Beginner's Guide to Kendo
Chapter 1: Reiho - Etiquette
It is important that you learn about the manners and etiquette of kendo. This attendance to tradition, along with kendo kata, is what differentiates kendo from sport. You should bow (ritsu rei) before entering and upon leaving the dojo. You should avoid joking and horsing around inside the dojo; always assume a serious attitude and treat the dojo as a place where something important transpires. Line up quickly and quietly when the senior student (sempai) calls the dojo to line up (sei retsu). Check to make sure you are aligned with the person to your right holding your shinai in your left hand.
Seiza is the traditional Japanese seated position. It is often difficult for non-Japanese to be able to sit in this manner right away. Seiza developed in Japanese culture in the context of the Japanese house wihich doesn't have chairs or couches. People sat on the floor, or more accurately on tatami mats that covered the floor. Kendo maintains this tradition. At the beginning and end of all kendo practice all dojo members wil sit in seiza to put on their bogu, bow in, and take off their bogu.
After lining up wait until sempai instructs you to be seated (seiza). Sit down gently, under control, and avoid plopping the the floor with a thud. Assume the seiza position by stepping back with your left foot and lowering your left knee to the floor. Bring your right foot back and under, next to your left. Slowly lower your body until your buttocks are resting on your heels. Make sure your knees are about one or two fists apart. This may be the first test of the difficult nature of kendo. Also, try not to let your shinai crash to the floor, but rather place it there gently. Check to make sure you are still aligned to the person to your right, knees and shinai in straight lines from sempai to most junior student (kohai).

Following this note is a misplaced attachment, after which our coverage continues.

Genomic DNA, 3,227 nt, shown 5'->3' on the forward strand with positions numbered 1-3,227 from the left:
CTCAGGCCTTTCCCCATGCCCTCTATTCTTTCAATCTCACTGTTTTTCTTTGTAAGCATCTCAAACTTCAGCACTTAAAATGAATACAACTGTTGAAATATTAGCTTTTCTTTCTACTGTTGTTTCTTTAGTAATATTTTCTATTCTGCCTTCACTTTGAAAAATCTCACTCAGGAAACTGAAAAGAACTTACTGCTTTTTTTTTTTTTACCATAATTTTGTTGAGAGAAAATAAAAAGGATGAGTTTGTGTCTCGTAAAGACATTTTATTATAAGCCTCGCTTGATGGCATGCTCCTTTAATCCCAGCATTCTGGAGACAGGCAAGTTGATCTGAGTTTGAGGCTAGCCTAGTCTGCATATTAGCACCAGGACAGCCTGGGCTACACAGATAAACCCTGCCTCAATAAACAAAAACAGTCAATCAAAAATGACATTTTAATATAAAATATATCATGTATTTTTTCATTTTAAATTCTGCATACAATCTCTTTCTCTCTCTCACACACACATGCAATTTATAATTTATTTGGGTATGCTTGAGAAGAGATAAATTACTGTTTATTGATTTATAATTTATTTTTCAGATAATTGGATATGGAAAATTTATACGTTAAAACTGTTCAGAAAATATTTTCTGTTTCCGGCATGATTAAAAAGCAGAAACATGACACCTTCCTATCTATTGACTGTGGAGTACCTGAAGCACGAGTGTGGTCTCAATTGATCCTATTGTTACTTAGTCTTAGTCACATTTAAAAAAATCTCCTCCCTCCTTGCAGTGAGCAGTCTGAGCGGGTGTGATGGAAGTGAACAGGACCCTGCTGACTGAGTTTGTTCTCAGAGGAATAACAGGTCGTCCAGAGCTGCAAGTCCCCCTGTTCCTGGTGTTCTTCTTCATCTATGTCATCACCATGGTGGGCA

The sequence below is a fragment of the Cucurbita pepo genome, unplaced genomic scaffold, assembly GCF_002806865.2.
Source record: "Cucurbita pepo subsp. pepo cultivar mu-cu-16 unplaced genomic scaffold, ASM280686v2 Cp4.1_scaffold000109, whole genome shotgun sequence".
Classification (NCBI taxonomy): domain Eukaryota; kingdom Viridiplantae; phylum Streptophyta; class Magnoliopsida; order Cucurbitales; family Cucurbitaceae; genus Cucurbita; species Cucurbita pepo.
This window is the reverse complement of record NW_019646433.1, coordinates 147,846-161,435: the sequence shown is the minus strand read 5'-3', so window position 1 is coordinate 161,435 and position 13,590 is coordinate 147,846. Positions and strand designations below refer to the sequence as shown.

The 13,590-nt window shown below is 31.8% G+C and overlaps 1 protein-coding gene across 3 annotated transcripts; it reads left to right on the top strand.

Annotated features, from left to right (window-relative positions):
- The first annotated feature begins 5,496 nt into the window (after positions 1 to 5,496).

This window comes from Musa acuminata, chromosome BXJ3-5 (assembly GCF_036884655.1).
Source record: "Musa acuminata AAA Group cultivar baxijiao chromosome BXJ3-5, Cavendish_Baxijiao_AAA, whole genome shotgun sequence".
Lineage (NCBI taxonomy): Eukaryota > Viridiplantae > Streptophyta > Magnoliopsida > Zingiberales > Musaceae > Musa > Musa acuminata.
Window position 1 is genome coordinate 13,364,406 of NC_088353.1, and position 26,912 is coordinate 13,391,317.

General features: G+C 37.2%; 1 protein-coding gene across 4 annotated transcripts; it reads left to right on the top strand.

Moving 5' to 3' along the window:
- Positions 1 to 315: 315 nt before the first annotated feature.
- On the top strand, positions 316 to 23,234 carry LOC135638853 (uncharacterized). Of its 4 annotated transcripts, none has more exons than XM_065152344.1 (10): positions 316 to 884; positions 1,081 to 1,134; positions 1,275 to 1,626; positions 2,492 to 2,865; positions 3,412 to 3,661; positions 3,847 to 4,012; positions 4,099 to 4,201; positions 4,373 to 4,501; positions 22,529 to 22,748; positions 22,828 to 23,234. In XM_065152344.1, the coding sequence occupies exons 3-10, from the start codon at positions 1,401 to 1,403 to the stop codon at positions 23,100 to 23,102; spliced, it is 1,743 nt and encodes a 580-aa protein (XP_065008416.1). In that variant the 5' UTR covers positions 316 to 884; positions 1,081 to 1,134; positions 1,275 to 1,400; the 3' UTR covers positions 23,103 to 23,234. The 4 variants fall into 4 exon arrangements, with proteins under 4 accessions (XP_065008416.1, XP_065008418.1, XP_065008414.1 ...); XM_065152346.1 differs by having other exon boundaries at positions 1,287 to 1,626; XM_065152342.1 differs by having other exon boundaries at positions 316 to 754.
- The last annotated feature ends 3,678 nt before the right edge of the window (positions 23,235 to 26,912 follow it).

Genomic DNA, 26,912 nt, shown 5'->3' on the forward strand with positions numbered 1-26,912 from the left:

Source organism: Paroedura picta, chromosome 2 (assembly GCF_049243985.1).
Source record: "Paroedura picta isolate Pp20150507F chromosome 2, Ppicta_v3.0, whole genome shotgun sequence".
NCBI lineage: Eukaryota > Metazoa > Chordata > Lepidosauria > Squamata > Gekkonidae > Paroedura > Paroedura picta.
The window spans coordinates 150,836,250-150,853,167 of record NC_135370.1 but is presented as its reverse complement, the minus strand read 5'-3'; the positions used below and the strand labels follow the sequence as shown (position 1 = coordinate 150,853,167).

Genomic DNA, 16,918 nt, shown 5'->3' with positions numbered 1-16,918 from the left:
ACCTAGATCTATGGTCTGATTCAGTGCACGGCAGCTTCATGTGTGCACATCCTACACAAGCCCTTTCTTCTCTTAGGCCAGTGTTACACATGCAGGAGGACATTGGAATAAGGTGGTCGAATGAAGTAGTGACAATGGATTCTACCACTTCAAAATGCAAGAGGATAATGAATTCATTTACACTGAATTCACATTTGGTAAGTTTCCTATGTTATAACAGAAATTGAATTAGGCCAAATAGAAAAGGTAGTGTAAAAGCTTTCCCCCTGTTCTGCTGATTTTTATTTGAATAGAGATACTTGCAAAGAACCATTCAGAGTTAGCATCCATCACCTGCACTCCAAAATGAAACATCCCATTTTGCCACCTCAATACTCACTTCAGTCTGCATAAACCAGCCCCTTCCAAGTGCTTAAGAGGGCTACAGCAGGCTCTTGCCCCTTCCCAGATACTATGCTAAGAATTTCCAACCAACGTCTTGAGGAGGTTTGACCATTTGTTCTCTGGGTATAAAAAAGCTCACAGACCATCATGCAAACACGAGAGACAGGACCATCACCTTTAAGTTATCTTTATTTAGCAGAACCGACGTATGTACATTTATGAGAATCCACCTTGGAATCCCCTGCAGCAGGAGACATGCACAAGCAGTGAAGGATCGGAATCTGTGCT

Sempai will then call the dojo to attention (ki o tsuke). Sit up straight, chin pulled slightly in, mouth closed. Place your hands in your lap palms up with your fingertips overlapping and your thumbs touching tip to tip. The feeling should be that you are holding an egg in your hands. If you press too hard the egg breaks; if you do not press the egg falls to the floor. Sempai will then call the dojo to engage in a moment of meditation (mokuso) to clear the mind of distractions and prepare for practice. Breath naturally through your nose, using your abdomen and diaphragm to draw the air into the bottom of your lungs. After a while, sempai will call an end to the meditation (yame).
At this point sempai will instruct the dojo to face the shinzen, the head of the dojo, and bow (shinzen ni rei). Turn to face the front of the dojo and bow (rei) at the waist placing first your left hand and then your right on the floor in front of you. Your fingers should be extended and joined with your forefingers and thumbs touching, forming a triangle. Keep your back straight and avoid raising your hips. Do not duck your head; keep your neck in alignment with your back. After a short pause, raise yourself back to the seiza position, retracting first your right hand and then your left. Place your hands comfortably on your thighs. Sempai will then instruct the dojo to face the teachers (sensei ni rei). Turn to the teachers and follow the same method described above. However, shout in a respectful tone "onegai shimasu". This lets the teacher know that you are eager and ready to practice kendo.